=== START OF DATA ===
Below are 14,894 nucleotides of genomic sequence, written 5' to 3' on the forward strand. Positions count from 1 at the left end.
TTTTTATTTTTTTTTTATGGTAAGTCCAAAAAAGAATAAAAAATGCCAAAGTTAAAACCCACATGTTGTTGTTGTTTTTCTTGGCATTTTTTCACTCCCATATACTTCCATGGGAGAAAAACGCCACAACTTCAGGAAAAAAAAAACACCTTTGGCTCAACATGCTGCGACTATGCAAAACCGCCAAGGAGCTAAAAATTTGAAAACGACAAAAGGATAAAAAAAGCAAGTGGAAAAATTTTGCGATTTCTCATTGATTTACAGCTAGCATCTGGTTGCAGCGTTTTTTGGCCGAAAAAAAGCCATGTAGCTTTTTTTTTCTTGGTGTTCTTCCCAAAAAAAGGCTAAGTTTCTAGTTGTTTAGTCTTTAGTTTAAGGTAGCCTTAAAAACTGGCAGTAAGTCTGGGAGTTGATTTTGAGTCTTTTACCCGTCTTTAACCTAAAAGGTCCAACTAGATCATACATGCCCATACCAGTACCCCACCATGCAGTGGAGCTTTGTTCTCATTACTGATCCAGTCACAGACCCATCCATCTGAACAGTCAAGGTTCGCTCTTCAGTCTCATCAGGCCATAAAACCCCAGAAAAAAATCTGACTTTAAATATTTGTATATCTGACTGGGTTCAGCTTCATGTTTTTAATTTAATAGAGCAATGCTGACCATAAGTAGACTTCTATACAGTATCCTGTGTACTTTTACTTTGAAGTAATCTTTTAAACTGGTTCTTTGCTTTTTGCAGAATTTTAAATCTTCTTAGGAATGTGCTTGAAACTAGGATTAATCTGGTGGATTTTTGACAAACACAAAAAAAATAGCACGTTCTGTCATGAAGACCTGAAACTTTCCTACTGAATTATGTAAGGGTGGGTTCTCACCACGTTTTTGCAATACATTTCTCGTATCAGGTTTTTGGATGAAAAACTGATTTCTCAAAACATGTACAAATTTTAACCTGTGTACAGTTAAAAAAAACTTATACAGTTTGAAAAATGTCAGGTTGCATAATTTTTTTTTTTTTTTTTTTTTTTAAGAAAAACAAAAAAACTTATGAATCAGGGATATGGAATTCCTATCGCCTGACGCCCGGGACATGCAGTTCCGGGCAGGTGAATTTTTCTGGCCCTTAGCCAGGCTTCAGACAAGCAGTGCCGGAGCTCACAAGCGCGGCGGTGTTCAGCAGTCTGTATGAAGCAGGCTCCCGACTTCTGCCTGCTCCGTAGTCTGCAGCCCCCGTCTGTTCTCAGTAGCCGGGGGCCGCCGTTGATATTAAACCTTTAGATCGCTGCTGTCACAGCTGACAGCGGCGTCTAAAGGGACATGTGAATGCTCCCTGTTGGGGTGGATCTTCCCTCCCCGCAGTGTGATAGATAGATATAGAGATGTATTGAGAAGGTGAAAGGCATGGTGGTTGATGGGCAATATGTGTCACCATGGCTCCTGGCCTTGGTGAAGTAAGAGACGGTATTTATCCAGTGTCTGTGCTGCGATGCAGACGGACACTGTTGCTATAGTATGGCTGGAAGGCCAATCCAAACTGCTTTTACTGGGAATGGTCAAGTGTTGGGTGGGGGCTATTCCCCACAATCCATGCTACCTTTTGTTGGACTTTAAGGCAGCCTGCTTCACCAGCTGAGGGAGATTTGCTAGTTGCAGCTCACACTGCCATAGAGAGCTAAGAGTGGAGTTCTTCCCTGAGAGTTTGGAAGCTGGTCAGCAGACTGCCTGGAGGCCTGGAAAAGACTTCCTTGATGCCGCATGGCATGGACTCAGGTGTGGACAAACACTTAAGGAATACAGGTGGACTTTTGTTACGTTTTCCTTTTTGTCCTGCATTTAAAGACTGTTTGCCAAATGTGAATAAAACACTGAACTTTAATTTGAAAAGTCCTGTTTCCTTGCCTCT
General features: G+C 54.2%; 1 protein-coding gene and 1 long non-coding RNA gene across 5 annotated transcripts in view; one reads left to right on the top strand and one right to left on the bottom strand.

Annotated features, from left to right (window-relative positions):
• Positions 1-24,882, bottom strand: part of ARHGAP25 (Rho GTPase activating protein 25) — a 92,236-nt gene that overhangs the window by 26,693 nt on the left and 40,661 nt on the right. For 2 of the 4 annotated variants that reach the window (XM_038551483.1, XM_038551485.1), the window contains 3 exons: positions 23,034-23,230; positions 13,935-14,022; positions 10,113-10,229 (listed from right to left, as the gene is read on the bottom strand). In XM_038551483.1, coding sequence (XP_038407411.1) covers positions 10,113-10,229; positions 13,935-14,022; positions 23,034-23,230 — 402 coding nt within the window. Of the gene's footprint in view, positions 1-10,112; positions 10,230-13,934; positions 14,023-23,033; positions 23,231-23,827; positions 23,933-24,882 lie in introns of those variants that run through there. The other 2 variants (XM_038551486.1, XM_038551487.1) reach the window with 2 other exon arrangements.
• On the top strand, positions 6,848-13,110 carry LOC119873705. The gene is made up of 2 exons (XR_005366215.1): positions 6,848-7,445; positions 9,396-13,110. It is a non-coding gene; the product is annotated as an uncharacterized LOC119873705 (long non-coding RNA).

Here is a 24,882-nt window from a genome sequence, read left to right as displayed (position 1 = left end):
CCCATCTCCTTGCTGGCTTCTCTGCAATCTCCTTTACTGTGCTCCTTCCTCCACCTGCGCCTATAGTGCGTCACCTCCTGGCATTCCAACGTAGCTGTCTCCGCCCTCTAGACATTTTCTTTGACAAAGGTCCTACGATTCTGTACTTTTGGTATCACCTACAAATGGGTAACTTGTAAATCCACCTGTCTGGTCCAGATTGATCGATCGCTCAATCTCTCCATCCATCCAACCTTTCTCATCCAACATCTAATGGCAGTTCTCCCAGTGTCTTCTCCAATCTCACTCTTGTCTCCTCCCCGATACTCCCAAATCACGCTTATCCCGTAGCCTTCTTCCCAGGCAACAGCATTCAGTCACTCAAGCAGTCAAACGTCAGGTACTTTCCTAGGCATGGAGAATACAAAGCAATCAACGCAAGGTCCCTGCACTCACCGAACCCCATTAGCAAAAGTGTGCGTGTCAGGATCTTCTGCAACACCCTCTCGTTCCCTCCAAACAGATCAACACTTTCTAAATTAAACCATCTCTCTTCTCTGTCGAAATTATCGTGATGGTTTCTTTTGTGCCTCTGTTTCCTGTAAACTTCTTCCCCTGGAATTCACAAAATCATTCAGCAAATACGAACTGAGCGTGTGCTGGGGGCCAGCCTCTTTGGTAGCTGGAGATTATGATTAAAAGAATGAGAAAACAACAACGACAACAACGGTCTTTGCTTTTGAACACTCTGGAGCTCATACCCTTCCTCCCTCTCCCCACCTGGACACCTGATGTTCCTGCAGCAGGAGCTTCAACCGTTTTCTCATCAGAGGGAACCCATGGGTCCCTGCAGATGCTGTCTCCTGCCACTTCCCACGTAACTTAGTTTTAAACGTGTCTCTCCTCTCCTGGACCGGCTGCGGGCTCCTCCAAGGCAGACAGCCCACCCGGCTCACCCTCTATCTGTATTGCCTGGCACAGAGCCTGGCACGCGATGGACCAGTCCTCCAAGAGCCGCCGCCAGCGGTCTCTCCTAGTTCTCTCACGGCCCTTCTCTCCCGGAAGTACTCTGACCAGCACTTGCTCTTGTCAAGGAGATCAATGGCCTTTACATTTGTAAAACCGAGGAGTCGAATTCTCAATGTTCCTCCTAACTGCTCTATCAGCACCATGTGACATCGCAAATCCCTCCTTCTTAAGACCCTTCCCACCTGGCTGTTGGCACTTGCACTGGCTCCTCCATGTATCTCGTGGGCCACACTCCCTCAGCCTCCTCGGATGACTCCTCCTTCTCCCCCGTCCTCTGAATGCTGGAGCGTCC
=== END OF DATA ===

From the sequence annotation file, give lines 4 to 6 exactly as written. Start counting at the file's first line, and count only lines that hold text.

Annotated features, from left to right (window-relative positions):
• Positions 1-24,882, bottom strand: part of ARHGAP25 (Rho GTPase activating protein 25) — a 92,236-nt gene that overhangs the window by 26,693 nt on the left and 40,661 nt on the right. For 2 of the 4 annotated variants that reach the window (XM_038551483.1, XM_038551485.1), the window contains 3 exons: positions 23,034-23,230; positions 13,935-14,022; positions 10,113-10,229 (listed from right to left, as the gene is read on the bottom strand). In XM_038551483.1, coding sequence (XP_038407411.1) covers positions 10,113-10,229; positions 13,935-14,022; positions 23,034-23,230 — 402 coding nt within the window. Of the gene's footprint in view, positions 1-10,112; positions 10,230-13,934; positions 14,023-23,033; positions 23,231-23,827; positions 23,933-24,882 lie in introns of those variants that run through there. The other 2 variants (XM_038551486.1, XM_038551487.1) reach the window with 2 other exon arrangements.
• On the top strand, positions 6,848-13,110 carry LOC119873705. The gene is made up of 2 exons (XR_005366215.1): positions 6,848-7,445; positions 9,396-13,110. It is a non-coding gene; the product is annotated as an uncharacterized LOC119873705 (long non-coding RNA).